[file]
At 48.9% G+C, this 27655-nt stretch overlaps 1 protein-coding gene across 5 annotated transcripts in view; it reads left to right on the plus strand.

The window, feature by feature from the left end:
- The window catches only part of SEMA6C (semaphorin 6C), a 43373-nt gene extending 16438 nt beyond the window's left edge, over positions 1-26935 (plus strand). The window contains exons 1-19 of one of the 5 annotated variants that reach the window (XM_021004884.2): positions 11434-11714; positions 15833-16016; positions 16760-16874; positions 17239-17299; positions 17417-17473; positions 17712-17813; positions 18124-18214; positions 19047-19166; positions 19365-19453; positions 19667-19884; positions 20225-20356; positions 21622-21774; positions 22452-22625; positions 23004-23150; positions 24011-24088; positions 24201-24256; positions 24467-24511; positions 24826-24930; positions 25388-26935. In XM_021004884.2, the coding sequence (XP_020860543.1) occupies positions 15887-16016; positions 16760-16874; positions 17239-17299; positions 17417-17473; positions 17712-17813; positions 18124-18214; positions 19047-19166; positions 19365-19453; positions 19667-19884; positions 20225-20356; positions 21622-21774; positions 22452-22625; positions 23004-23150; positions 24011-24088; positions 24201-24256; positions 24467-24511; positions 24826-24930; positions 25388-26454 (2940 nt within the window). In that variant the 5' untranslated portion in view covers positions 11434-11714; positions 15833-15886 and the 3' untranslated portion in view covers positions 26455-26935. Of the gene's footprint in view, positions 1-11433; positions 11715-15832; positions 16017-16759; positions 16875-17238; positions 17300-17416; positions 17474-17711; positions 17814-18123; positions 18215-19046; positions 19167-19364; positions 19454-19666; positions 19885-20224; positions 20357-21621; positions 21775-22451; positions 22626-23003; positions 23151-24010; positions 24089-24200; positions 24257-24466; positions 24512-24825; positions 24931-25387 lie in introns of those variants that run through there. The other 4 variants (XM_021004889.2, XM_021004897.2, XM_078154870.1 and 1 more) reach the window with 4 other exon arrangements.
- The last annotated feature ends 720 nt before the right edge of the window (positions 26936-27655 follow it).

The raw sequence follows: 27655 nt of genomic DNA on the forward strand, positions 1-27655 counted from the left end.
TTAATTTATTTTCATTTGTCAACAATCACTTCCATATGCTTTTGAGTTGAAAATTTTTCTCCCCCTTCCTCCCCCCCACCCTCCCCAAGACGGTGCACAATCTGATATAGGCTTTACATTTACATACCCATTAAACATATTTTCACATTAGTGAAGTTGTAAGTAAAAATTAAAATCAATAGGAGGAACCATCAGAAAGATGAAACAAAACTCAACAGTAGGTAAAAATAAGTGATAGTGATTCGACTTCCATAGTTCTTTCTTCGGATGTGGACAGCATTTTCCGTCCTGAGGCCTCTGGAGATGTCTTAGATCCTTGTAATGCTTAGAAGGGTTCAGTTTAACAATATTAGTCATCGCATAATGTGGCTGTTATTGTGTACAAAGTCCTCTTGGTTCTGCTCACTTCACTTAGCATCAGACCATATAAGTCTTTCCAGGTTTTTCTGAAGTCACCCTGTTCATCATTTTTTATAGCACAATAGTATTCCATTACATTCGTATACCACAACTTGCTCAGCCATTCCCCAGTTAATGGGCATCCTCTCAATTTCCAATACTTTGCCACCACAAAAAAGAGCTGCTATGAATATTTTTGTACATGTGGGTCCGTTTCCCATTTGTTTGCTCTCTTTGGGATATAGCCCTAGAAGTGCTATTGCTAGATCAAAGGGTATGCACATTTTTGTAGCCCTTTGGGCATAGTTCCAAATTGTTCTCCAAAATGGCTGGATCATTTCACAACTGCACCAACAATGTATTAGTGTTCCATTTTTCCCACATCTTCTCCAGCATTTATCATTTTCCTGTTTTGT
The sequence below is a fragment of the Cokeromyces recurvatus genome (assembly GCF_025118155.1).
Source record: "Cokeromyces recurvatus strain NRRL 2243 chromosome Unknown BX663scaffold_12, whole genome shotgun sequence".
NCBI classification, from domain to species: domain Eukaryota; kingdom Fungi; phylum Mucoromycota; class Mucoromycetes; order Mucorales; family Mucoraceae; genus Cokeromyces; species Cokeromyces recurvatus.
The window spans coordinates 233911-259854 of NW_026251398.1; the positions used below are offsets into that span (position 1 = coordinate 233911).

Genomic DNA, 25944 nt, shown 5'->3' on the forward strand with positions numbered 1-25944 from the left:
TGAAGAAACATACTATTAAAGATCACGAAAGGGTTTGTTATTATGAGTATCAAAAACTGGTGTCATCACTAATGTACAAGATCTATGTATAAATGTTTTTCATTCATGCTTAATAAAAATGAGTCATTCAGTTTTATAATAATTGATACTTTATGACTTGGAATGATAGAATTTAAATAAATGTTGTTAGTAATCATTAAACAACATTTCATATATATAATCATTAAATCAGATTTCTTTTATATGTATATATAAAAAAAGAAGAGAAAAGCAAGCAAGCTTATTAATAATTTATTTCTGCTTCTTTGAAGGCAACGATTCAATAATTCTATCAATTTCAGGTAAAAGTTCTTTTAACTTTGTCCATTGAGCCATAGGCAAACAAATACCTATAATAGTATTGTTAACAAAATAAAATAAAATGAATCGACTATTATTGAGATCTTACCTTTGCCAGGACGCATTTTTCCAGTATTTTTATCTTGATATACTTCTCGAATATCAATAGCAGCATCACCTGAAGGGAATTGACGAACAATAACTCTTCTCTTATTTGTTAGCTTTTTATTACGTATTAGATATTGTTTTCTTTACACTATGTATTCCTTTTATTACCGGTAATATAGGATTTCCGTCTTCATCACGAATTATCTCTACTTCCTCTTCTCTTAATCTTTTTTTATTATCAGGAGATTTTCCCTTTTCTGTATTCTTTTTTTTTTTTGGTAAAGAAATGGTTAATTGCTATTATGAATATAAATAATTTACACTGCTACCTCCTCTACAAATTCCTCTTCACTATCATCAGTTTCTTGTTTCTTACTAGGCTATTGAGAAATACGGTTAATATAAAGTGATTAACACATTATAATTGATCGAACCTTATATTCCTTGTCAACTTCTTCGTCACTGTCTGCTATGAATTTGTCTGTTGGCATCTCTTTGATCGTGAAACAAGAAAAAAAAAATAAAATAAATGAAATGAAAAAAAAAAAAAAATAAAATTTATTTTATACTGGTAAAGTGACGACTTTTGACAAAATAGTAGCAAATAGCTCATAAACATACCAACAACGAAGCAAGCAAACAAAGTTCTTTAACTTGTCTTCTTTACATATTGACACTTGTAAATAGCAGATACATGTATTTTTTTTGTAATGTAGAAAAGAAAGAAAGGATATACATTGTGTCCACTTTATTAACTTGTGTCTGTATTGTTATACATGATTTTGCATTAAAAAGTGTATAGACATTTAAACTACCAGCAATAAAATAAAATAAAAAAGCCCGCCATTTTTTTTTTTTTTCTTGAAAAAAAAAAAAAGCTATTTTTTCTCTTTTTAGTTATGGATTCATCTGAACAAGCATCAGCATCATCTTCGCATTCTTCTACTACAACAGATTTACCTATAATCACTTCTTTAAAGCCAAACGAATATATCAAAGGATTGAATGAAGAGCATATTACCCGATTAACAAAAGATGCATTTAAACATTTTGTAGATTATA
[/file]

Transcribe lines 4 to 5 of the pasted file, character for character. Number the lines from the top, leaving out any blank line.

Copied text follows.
- The last annotated feature ends 720 nt before the right edge of the window (positions 26936-27655 follow it).

The raw sequence follows: 27655 nt of genomic DNA on the forward strand, positions 1-27655 counted from the left end.